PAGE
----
Four “P’s”: A Brief Introduction to Anglican Emphases (And a Fifth for Consideration)


When introducing Anglicanism to family, friends, and acquaintances, I have found it helpful to summarize some of the key points of Anglicanism by outlining them as the four “P’s.” Other traditions hold one or two of these points in common with Anglicanism, but the Anglican tradition has, I think, combined them all in a unique way and, as I hope to show, for a specific purpose.  


The study of early church teachers and pastors – labeled in technical terms as Church Fathers or “patristics” – was not until very recently a popular thing to do in the academy. Only in the last twenty years or so has the study of the first few centuries of the Church become commonplace among the academic guild; but Anglican theologians in the early- to mid-twentieth century, such as George Leonard Prestige and Dom Gregory Dix, were influential in shaping the renewed appreciation of the Church Fathers in the academic world.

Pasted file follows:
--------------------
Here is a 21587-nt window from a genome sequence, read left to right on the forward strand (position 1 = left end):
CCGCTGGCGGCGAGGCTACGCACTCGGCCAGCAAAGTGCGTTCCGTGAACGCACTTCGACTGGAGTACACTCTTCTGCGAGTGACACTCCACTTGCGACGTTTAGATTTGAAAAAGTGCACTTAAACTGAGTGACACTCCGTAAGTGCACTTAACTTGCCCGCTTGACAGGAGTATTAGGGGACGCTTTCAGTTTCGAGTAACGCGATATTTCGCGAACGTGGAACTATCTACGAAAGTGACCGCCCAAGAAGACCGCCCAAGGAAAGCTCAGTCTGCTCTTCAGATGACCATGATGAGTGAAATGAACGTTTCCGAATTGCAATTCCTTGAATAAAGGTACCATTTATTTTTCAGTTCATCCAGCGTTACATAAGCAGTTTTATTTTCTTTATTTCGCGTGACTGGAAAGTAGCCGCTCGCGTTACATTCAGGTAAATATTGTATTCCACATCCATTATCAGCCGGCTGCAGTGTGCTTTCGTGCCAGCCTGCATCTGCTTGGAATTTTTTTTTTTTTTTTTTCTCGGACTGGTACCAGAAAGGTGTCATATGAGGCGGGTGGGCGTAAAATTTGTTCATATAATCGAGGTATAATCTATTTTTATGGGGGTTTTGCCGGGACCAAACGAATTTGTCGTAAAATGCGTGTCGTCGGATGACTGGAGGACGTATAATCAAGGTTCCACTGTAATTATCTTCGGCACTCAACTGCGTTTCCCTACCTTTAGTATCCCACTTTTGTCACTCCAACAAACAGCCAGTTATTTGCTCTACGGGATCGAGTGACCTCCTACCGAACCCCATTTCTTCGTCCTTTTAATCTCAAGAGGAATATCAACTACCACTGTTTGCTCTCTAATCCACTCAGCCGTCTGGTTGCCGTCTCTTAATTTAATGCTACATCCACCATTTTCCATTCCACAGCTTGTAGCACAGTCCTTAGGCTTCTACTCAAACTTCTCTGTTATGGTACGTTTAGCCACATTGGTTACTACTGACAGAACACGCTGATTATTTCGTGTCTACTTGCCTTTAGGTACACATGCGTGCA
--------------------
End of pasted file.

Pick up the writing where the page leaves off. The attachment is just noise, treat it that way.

But the careful attention to the Church Fathers goes much deeper in Anglicanism than simply the recent scholarly trend. Anglicanism stresses the need to live, worship, and believe in continuity with the early, post-New Testament Church in a way that is unique outside of Roman Catholicism and Eastern Orthodoxy. That is why, for example, the Anglican confession of faith from the Reformation, the Thirty-Nine Articles, does not hold as central a place for it as the Lutheran (Augsburg Confession) and Presbyterian (Westminster Confession) confessions hold for their denominations. While it is certainly confessional and reformed, and therefore different from Catholicism and Orthodoxy, Anglicanism is primarily a creedal and patristic faith.


Growing out of its desire to be consistent with the early church, Anglicanism also features a threefold-office of ordained ministry, otherwise called an “episcopal” form of governing the Church. In addition to deacons and elders/pastors, which are common in other traditions, we also have bishops.